Here are some of the key features and aspects of the software used as a part of the Pegataur Working:
Musical "data" is captured at the level of the "measure" using a virtual guitar fretboard. You just click on the fretboard and notes are entered into the measure. Each note gets a Hebrew letter assigned to it based on the key of the measure. "Words" are built up by consecutive notes, and spaces break up the words into phrases as you create chords. This form allows you to tune the virtual guitar strings, or choose from one of two presets. The Hebrew is analyzed using gematria, temura, and notarikon algorithms. It also allows you to export the tab that is created during this process.
Song Project Data
A Pegataur "song" is comprised of "parts," which in turn are comprised of "measures," which are in turn comprised of "notes." The main interface allows you to create and manage a song. As you create parts, you can add measures to these parts. Double-clicking on the measure opens the measure form (as shown in the preceding section). As more songs and measures are added, the song data is rolled up in a structured manner and analysis using gematria, temura, and notarikon is once more done at the level of the parts, and at the level of the song as a whole. Once you have finished your song's data entry, you can proceed to the song analysis tab (next section).
The heart of the software is quite possible the analysis engine. Once you have song data to analyze, it goes through each song's measure, part, and the song as a whole, and builds a list of all the generated "words." It then checks to see if these are "real" words in Hebrew, and sets these aside. Then it goes through the different cypher algorithms for temura and notarikon, and sees if those are real words. Then it does random permutations of the words and checks to see if these anagrams are real words. Finally, it takes the calculated gematria values of all of the words, and finds all real Hebrew words that also correspond to that number.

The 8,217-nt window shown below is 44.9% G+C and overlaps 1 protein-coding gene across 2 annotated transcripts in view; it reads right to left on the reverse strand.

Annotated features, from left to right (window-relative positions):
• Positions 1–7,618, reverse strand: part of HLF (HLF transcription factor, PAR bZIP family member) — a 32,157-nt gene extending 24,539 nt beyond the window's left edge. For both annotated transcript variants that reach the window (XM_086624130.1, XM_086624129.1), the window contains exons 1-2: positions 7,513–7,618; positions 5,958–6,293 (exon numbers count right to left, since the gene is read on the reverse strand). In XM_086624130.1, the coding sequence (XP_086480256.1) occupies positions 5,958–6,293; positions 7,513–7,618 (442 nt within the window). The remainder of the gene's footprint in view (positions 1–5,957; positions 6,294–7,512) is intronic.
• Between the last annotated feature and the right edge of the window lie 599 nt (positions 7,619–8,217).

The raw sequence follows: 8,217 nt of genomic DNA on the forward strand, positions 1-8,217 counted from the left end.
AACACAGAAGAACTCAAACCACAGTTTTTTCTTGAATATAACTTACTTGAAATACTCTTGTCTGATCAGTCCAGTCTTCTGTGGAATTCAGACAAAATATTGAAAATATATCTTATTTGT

At the end of this, you have a huge list of real Hebrew words and phrases that can be used to generate lyrics or song titles - there's even a random lyric/title generator functionality to aid in this process (like pulling words out of hat!). In addition, each Hebrew letter has its own set of attributes (i.e., astrological, elemental, planetary, and tarot correspondence), so it does a frequency analysis and determines the dominant attribute for the song as a whole. For some esoteric icing on the cake, it also generates a list of "spirit names" that allow you to choose a ruling spirit for your song, and potentially create a sigil for that spirit -- this is how I arrived at the sigils used to represent the songs in the album art.
Other Tools: Sigil Generator and Hebrew Keyboard with Hebrew-English Dictionary and Qabala Analyzer
As if that wasn't enough, I also created a couple of stand-alone utilities within the application. Namely, a Sigil Generator and a Hebrew Keyboard with Hebrew-English Dictionary and Qabala Analyzer.
The Sigil Generator (above) allows you to pass a Hebrew word into it and get a sigil representation based on one of the classical 7 magick squares.
The Hebrew Keyboard with Hebrew-English Dictionary and Qabala Analyzer (above) allows you to peck out Hebrew words using a virtual keyboard, or you can paste Hebrew directly into it OR transliterate English into Hebrew, and then get an automatic gematria, temura, and notarikon analysis. From here, you can also look up to the dictionary by words or gematria values.